I have one more medical adventure, and that is an ultrasound on Sunday (!). The doctors want to take a closer look at my spleen, which has been shown by several scans to have some sort of cyst or bump on it. It was the only abnormality flagged on my CT scan from early May -- they called it a hemangioma, a benign growth of extra blood vessels, like a birthmark -- but the bottom line is no one's quite sure what it is. I'm not too concerned because primary cancer of the spleen is rare and everyone seems pretty certain it's benign, but it might still need attention. Such growths usually don't cause symptoms but I suppose I might be feeling it now and then. Who knows.

Isn't this fun? Talking about my spleen?

I spent yesterday morning partly in the garden, when we had a brief period of sun, and partly on the couch. I even got some things done around the house, like vacuuming and laundry. I felt pretty darn productive considering all that was going on with my abdomen!

I did indeed have beef broth for lunch, and I was actually surprised that I felt so normal. I can see why some people like to fast. It was kind of liberating not having to think about food. Maybe I'll make it a habit! (Probably not.)

As you can see, there's still lots happening in the garden, despite the chilly weather. The pink Asiatic lily is just opening, and that foxglove (above) is possibly my favorite out of all of them. If I save any foxglove seeds it will be those.

The actual process of the colonoscopy didn't begin until 4 p.m., but I had to be at the clinic by 3:30. I had a very chatty Italian nurse named Marta who told me all about her most recent pizza delivery in which apparently the drivers ate one of her two pizzas, and then insisted the restaurant had only sent one. "I'm never getting takeaway again," she declared. I told her I'd never heard of such a thing, but come to think of it, Dave's tortilla chips didn't arrive from Chipotle last night. Hmmm...

Thursday, June 13, 2024

A Family Story

Another day, another flower. This is one of our peonies. We got varying results from the peonies this year -- the yellow intersectional peony went crazy and had more flowers than ever before, at least ten. The peony above has managed two blooms so far. And the "Bowl of Beauty," which did so well in previous years, has not a single flower or bud. You just never know.

I am in the middle of preparations for my colonoscopy, so needless to say I'm not going to work. I started last night, and the procedure is at 4 p.m. today so basically I have to sit around all day with an empty belly, which I'm not thrilled about. I'm taking Moviprep, the powdered drink mix "cleanse." It's not too terrible if you drink it quickly, but it makes me feel incredibly cold.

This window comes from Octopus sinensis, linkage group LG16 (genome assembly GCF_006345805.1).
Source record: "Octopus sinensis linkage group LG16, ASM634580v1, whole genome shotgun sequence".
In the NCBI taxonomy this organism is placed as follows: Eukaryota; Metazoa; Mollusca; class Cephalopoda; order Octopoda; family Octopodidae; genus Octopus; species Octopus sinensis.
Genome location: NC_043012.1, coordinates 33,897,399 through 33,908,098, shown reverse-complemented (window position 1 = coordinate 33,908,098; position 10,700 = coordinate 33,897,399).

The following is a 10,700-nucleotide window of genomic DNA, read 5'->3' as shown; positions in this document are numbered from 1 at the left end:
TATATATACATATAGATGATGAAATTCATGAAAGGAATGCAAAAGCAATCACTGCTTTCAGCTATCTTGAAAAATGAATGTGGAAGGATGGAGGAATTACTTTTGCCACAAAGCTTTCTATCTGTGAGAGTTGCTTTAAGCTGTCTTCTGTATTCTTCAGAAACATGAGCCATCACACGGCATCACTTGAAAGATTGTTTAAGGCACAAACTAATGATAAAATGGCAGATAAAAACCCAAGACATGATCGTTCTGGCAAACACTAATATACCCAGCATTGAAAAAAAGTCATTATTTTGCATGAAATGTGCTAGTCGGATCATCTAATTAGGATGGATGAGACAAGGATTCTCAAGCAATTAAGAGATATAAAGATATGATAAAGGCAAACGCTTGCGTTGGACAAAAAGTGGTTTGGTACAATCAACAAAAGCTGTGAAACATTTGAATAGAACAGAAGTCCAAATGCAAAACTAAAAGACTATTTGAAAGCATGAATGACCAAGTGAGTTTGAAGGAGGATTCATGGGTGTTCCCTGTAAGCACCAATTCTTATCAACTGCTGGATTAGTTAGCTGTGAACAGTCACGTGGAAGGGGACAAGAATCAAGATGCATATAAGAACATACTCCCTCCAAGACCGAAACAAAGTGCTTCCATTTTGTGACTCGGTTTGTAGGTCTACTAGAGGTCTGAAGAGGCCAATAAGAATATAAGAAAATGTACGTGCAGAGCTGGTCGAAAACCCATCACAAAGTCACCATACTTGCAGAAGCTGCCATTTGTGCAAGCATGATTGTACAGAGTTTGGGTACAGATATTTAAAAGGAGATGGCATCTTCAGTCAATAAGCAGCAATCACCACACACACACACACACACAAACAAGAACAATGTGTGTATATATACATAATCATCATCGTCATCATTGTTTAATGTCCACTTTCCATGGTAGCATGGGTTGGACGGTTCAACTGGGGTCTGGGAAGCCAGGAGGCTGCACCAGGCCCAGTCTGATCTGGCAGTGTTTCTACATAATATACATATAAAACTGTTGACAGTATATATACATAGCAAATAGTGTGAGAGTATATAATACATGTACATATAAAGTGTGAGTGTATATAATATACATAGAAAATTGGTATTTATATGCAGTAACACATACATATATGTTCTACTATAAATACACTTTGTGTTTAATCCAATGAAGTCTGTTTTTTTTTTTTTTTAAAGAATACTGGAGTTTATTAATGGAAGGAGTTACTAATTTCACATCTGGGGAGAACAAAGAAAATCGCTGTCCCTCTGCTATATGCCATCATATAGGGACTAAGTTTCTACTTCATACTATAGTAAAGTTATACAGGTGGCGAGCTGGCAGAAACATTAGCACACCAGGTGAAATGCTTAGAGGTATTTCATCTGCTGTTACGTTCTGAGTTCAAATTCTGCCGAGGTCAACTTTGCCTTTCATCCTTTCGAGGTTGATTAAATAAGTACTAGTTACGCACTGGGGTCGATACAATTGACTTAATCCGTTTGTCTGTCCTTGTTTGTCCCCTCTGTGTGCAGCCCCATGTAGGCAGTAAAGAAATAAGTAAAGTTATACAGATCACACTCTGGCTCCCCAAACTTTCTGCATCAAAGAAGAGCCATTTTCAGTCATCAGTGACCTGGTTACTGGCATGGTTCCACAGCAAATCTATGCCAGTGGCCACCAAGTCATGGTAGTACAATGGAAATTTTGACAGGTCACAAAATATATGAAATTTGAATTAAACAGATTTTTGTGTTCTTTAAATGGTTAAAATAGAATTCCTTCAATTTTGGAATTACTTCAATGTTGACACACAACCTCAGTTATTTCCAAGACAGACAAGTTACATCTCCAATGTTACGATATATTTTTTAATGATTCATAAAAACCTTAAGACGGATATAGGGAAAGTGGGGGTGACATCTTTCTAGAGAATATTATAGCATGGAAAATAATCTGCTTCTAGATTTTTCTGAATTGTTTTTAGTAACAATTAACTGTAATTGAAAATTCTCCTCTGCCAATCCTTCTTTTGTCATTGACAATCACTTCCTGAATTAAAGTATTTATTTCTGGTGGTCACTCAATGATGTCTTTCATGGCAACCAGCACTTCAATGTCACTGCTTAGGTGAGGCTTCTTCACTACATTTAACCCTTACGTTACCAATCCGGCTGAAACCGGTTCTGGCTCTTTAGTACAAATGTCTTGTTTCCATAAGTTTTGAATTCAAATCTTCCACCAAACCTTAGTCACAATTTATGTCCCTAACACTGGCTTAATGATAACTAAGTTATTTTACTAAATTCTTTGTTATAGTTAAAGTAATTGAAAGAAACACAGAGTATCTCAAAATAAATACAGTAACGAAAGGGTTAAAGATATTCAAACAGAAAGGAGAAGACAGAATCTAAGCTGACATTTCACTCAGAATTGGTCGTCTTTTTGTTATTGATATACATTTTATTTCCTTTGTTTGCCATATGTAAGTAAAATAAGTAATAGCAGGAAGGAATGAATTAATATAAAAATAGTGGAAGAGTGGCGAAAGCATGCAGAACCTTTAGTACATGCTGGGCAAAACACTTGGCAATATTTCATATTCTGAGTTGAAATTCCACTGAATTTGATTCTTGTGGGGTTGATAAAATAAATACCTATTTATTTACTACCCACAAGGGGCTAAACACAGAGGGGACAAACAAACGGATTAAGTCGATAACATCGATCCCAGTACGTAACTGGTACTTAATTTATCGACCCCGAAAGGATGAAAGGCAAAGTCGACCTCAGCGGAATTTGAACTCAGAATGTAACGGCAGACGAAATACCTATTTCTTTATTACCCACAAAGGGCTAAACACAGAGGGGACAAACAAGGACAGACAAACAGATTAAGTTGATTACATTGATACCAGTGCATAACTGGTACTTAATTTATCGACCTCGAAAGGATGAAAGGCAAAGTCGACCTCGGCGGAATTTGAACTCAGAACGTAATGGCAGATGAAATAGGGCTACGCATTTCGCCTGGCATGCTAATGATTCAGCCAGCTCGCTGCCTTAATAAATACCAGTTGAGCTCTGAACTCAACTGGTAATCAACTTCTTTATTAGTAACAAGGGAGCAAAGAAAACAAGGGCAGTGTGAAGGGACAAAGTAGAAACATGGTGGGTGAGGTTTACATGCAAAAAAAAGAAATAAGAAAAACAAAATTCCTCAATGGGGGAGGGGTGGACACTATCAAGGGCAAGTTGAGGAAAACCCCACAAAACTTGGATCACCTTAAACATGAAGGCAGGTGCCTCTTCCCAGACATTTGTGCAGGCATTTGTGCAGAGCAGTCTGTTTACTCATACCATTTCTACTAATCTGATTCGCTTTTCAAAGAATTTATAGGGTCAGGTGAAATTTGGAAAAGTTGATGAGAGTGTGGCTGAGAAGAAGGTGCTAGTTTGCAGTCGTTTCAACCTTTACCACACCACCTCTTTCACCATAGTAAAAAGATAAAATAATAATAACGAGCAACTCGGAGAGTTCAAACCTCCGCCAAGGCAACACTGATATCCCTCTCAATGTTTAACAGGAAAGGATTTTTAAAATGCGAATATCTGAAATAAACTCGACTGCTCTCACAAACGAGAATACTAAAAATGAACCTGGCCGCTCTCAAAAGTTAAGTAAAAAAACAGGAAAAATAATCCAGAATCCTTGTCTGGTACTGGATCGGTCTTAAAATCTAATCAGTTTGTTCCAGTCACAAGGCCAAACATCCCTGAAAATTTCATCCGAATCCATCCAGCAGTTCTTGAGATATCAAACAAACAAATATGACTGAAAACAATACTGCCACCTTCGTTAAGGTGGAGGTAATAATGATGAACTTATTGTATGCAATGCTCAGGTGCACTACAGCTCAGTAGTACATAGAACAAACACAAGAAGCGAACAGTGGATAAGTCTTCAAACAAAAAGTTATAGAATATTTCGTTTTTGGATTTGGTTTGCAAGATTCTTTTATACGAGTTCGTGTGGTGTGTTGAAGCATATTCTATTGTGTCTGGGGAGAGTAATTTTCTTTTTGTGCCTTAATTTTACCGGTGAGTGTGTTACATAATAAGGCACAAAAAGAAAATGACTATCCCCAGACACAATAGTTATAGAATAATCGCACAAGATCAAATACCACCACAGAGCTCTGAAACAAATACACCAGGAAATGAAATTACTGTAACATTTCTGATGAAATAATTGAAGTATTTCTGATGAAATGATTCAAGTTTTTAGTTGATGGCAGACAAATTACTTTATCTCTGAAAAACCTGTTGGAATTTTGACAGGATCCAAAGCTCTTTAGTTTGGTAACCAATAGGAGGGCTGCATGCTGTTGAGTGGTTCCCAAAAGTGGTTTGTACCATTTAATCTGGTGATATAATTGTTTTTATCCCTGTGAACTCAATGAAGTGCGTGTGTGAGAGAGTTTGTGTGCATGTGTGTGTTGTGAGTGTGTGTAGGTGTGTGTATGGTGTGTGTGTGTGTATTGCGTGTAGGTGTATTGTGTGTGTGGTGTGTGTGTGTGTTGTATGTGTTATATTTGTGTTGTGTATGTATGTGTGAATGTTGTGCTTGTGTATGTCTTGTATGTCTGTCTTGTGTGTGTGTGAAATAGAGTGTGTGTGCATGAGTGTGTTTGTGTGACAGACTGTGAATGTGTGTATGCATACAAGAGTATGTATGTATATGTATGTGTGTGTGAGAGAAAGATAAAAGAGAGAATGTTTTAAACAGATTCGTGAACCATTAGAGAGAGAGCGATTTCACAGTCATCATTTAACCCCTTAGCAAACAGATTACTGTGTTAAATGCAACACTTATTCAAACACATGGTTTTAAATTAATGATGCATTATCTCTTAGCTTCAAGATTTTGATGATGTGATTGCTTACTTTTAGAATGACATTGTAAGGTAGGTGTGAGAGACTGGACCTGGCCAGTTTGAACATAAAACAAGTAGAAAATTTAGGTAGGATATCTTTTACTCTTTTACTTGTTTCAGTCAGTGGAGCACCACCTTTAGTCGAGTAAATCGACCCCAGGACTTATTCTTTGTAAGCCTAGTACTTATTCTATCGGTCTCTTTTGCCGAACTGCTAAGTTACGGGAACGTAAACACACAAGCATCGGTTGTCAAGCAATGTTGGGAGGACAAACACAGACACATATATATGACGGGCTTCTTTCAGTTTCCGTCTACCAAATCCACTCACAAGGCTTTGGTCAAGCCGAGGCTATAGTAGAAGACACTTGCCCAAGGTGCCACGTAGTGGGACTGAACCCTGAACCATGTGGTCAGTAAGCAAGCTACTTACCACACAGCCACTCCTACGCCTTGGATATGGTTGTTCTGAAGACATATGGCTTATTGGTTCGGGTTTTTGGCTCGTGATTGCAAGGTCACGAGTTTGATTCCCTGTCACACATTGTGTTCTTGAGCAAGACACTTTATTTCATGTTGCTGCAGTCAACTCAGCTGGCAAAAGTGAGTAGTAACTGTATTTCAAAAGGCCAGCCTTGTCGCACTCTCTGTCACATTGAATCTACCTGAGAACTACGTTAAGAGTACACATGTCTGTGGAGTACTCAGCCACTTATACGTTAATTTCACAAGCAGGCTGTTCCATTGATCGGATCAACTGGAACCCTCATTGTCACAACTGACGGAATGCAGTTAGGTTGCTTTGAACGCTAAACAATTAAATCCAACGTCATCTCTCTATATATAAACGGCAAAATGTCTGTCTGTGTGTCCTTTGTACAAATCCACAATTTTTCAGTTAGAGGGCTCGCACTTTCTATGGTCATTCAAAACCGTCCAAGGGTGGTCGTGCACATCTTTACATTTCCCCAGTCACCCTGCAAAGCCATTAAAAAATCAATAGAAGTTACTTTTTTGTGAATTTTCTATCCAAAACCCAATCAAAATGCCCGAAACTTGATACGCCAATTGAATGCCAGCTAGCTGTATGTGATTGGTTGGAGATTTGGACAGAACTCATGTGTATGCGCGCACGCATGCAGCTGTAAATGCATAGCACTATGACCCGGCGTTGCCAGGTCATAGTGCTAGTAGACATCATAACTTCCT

Anyway, I'll be glad when all this is over.

I know I seem paranoid about my gut health, but there's a reason: 

These are my paternal grandparents. I never knew my dad's father, who died at age 59 in 1964, a few years before I was born. And I barely knew my grandmother, because they lived in Riverside, California, all the way across the country from where I grew up. When I was a small child I went to California with my parents twice, but then my brother was born and my parents got divorced and my dad got remarried and there were step-siblings and everything was complicated, so we didn't go again until 1983, when I was 16. That's the only time I really met and talked to my grandmother as a semi-adult.

Anyway, people say I look like my grandfather, and I think that's true. I also think I have his body type, and I'll be 58 this year. So I am careful about gut health because of the way he died.

He was a mailman and a Boy Scout leader, and was generally very fit. He didn't drink, he wasn't overweight, he only smoked an occasional pipe (as opposed to cigarettes). So it was a surprise to everyone when he awoke one night in excruciating pain, an ambulance was called, and doctors discovered that his colon had spontaneously ruptured from undiagnosed colon cancer. He lived only a short time after that -- a matter of days, I think. He told my father he'd had no alarming symptoms -- no bleeding, no pain, no discernible weight loss. His only clue that something was amiss was that sometimes, on his mail route, he'd need to urgently find a bathroom -- and apparently that issue was never severe enough to raise a red flag.

Now, all of this is second-hand information from 60 years ago, and almost everyone who witnessed his death is now dead themselves. So who knows what really went on. But still! Scary!

To the best of my knowledge no one else in my family had colon cancer except my great-uncle on my mom's side, and that wasn't until he was a very old man. (And he beat it.) But I have had other family members with cancer, and of course my dad died from it -- though he smoked like a chimney and it was lung cancer, not colon.